top of page

Infidelity and PTSD II

Updated: Mar 29

An affair has been exposed.

Sexual addiction has been discovered.

The unfaithful spouse was caught. The unfaithful spouse confessed. Either way, the betrayed spouse is blindsided; left to pick up the pieces of the life he/she once knew and build something new from the ashes.

Everything he/she once knew and believed with every fiber of his/her being is in question. Common questions are How could you do this to me? To us? To our kids? How could God let this happen? How could I have been so stupid? What am I going to do now?

The quest for details begins. He/she must know everything. The underlying thought is that somehow knowing all the details will suddenly make it make sense and alleviate the crushing weight he/she cannot get out from under.

Unfaithful spouse, tread carefully through this minefield. Any attempt to withhold information in an effort to spare your spouse pain will be received as defending the affair partner. It will also provide fodder for the imagination of your spouse, who undoubtedly will imagine things at least as painful as the truth. Thus, when questioned, speak the truth without salacious details.

PTSD symptoms, as defined by the DMS-5, are common in the betrayed spouse. See my previous post Infidelity and PTSD I for a full list of symptoms. The current post addresses faithful spouses experiencing:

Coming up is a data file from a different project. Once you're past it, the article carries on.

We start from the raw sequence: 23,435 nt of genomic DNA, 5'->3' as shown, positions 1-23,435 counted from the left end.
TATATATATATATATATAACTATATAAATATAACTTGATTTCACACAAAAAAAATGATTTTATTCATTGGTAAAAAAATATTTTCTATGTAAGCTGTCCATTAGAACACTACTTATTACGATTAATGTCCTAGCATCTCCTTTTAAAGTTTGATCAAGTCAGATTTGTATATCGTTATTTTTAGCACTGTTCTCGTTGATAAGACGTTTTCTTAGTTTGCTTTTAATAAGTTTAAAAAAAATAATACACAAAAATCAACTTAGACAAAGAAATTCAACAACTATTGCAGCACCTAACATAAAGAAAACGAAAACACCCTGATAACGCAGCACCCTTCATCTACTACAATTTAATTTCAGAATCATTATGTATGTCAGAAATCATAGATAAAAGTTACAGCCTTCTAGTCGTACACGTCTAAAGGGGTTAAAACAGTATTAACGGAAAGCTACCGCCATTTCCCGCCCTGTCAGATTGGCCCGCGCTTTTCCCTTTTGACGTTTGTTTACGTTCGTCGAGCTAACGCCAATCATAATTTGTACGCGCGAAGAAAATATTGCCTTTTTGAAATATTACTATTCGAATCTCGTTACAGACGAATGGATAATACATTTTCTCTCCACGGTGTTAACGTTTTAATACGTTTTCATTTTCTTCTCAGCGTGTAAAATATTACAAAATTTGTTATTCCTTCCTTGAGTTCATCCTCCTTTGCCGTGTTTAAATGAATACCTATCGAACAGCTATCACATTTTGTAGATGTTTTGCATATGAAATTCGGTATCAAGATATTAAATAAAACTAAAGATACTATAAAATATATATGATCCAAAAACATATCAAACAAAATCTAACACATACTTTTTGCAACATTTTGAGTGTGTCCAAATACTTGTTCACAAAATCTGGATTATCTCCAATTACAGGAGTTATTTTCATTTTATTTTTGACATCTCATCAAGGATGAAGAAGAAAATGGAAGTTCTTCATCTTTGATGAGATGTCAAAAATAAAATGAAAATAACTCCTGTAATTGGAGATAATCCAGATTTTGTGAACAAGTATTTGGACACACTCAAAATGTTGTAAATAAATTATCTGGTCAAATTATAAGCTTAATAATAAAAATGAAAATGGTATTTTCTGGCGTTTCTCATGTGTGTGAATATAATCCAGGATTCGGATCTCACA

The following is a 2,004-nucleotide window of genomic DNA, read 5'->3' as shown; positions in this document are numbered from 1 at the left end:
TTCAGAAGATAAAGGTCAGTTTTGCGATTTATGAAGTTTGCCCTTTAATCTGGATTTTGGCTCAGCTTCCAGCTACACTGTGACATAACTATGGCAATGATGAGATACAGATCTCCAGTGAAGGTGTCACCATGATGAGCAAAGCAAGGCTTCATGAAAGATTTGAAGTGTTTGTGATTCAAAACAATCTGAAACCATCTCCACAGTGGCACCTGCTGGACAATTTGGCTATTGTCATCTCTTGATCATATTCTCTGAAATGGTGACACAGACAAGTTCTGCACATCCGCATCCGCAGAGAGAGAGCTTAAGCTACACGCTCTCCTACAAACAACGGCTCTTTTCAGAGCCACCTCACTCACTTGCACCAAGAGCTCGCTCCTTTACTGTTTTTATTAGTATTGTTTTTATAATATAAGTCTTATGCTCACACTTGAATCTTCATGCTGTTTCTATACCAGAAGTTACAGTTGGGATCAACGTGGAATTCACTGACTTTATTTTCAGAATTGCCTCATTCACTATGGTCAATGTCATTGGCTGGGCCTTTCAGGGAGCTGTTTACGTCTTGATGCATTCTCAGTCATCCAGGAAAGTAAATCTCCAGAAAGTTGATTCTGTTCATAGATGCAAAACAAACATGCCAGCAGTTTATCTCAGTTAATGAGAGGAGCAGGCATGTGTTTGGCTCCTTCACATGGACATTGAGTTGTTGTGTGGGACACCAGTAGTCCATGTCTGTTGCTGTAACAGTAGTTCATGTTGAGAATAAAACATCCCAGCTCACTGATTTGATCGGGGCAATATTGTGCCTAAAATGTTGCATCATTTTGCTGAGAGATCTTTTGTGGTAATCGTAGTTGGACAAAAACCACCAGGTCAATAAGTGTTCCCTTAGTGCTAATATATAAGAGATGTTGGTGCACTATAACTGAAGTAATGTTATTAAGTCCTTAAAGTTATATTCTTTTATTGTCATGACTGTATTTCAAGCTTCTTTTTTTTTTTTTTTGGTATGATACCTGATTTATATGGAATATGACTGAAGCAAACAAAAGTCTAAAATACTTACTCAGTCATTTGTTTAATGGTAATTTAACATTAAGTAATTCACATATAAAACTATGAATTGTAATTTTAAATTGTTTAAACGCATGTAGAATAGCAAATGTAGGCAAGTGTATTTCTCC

· Recurrent, involuntary, and intrusive distressing memories of the traumatic event(s)

· Recurrent distressing dreams in which the content and/or affect of the dream are related to the traumatic event(s)

· Hypervigilance

· Problems with concentration

· Sleep disturbance

Recurrent, involuntary, and intrusive distressing memories of the traumatic event(s),

Recurrent distressing dreams in which the content and/or affect of the dream are related to the traumatic event(s)

The above responses may be associated with what he/she imagined happened as well as the factual information he/she has. Thus, lying to “protect” him/her does not reduce the pain. Be honest. Be thoughtful. Put the well-being of your spouse above your own.


Anything the reminds the faithful spouse of the betrayal is a trauma trigger. He/she is hypervigilant, meaning always on guard against deception and betrayal. Transparency and communication overkill are necessary. For example, if the unfaithful spouse is going to swing by the grocery store on the way home – tell your husband/wife. If the line at the store is long and you’ll be one minute late – tell your husband/wife. Make yourself available and a willing participant in accountability.

Problems with concentration

Sleep disturbance

These PTSD symptoms are linked to the intense amount of stress experienced by both spouses. An extra measure of grace should be extended to the faithful spouse because he/she is not only experiencing his/her own stress and trauma, but he/she is also hypersensitive to the stress-induced changes in his/her spouse.

The journey to healing and recovery from infidelity is not for the faint of heart. However, as mentioned in my post It Didn’t Mean Anything!, marriages can and do survive infidelity. In fact, when couples put in the work for authentic healing and reconnection, they report being happier and more fulfilled in their marriages than before the infidelity. Contact me for help on your journey to authentic healing and reconnection.

Angela W. Startz, MAHSC, CCLC


American Psychiatric Association. (2013). Diagnostic and statistical manual of mental disorders (5th ed.). American Psychiatric Association Publishing.

Recent Posts

See All


bottom of page